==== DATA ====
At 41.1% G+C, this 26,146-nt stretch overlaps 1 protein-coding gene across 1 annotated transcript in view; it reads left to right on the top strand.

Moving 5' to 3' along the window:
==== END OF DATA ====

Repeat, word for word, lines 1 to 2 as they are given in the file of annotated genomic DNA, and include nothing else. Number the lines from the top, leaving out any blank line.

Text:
At 41.1% G+C, this 26,146-nt stretch overlaps 1 protein-coding gene across 1 annotated transcript in view; it reads left to right on the top strand.

Moving 5' to 3' along the window: